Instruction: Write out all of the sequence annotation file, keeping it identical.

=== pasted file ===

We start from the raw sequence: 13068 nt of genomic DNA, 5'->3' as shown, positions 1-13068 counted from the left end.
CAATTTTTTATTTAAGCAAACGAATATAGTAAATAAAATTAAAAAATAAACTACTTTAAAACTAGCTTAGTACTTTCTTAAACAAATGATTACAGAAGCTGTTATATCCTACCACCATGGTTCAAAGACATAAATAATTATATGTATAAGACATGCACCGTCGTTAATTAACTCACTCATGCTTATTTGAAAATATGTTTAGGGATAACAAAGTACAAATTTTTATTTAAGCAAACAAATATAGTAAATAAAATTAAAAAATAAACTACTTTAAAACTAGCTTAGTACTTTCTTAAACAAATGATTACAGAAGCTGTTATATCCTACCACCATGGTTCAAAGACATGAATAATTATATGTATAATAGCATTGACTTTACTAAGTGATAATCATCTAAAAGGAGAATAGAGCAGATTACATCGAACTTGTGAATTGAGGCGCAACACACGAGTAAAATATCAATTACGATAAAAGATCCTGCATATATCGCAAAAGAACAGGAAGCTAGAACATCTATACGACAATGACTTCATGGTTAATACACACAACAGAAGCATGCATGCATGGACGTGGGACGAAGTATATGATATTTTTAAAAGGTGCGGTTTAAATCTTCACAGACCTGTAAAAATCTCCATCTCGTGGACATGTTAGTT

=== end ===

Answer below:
We start from the raw sequence: 13068 nt of genomic DNA, 5'->3' as shown, positions 1-13068 counted from the left end.
CAATTTTTTATTTAAGCAAACGAATATAGTAAATAAAATTAAAAAATAAACTACTTTAAAACTAGCTTAGTACTTTCTTAAACAAATGATTACAGAAGCTGTTATATCCTACCACCATGGTTCAAAGACATAAATAATTATATGTATAAGACATGCACCGTCGTTAATTAACTCACTCATGCTTATTTGAAAATATGTTTAGGGATAACAAAGTACAAATTTTTATTTAAGCAAACAAATATAGTAAATAAAATTAAAAAATAAACTACTTTAAAACTAGCTTAGTACTTTCTTAAACAAATGATTACAGAAGCTGTTATATCCTACCACCATGGTTCAAAGACATGAATAATTATATGTATAATAGCATTGACTTTACTAAGTGATAATCATCTAAAAGGAGAATAGAGCAGATTACATCGAACTTGTGAATTGAGGCGCAACACACGAGTAAAATATCAATTACGATAAAAGATCCTGCATATATCGCAAAAGAACAGGAAGCTAGAACATCTATACGACAATGACTTCATGGTTAATACACACAACAGAAGCATGCATGCATGGACGTGGGACGAAGTATATGATATTTTTAAAAGGTGCGGTTTAAATCTTCACAGACCTGTAAAAATCTCCATCTCGTGGACATGTTAGTT